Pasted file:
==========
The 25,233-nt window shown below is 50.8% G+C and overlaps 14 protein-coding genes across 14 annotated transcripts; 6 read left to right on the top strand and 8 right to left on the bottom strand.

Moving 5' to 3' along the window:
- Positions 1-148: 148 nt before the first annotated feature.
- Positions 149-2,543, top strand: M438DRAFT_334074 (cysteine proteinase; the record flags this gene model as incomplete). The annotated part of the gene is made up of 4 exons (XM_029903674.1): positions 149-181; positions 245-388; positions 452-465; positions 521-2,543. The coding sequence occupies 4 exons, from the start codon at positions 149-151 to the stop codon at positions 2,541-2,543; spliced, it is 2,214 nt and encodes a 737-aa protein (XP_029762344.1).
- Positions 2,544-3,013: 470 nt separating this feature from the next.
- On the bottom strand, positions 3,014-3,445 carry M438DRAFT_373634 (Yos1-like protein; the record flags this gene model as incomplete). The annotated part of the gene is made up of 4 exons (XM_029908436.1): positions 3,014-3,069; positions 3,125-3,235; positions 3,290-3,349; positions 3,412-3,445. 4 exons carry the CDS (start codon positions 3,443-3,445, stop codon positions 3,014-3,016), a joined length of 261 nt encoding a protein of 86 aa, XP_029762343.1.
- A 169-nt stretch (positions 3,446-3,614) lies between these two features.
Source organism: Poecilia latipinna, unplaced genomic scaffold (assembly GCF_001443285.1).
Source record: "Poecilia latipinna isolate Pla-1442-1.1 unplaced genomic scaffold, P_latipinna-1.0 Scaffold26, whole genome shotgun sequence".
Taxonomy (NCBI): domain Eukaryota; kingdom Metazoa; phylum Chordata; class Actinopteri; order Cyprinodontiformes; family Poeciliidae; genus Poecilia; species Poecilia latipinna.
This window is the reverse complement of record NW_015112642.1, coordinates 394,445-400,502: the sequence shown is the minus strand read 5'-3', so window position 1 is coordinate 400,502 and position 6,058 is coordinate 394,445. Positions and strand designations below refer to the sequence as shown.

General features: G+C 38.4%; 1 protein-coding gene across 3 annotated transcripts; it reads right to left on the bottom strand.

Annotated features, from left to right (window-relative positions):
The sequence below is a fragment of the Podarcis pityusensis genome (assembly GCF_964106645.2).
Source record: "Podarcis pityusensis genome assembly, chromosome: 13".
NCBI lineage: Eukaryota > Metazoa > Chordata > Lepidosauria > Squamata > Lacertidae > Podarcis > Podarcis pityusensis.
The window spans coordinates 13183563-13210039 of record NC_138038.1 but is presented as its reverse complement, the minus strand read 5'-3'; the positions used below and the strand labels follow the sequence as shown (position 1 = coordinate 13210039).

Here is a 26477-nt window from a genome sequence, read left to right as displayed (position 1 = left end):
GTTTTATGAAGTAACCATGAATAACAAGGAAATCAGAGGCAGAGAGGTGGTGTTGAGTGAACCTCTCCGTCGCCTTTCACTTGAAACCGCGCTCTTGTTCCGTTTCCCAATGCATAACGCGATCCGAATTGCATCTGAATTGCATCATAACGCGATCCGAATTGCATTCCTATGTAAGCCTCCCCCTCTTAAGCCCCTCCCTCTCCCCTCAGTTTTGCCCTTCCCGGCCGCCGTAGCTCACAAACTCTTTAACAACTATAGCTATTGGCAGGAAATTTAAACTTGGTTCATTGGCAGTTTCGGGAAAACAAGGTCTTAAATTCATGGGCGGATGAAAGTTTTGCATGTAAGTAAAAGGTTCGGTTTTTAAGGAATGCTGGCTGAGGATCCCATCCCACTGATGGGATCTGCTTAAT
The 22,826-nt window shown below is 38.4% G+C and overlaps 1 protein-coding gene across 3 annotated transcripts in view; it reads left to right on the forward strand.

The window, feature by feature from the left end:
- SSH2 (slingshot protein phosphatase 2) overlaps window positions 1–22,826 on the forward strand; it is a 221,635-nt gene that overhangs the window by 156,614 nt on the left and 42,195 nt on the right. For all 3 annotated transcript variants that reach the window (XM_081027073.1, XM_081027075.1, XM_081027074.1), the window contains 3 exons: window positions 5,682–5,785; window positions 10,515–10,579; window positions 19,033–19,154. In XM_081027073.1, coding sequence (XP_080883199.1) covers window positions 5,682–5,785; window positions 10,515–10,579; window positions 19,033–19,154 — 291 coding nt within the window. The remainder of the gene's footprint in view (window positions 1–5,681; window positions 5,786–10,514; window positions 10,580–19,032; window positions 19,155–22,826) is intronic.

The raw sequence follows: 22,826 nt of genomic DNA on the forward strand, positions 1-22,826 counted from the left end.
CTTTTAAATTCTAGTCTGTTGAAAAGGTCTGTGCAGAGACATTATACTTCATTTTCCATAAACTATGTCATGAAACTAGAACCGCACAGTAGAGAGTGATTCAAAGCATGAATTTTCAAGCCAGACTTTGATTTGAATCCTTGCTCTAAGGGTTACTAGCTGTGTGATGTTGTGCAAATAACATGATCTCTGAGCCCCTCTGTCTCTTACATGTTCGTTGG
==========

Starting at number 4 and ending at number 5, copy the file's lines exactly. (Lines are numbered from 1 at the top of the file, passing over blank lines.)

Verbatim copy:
- Positions 149-2,543, top strand: M438DRAFT_334074 (cysteine proteinase; the record flags this gene model as incomplete). The annotated part of the gene is made up of 4 exons (XM_029903674.1): positions 149-181; positions 245-388; positions 452-465; positions 521-2,543. The coding sequence occupies 4 exons, from the start codon at positions 149-151 to the stop codon at positions 2,541-2,543; spliced, it is 2,214 nt and encodes a 737-aa protein (XP_029762344.1).
- Positions 2,544-3,013: 470 nt separating this feature from the next.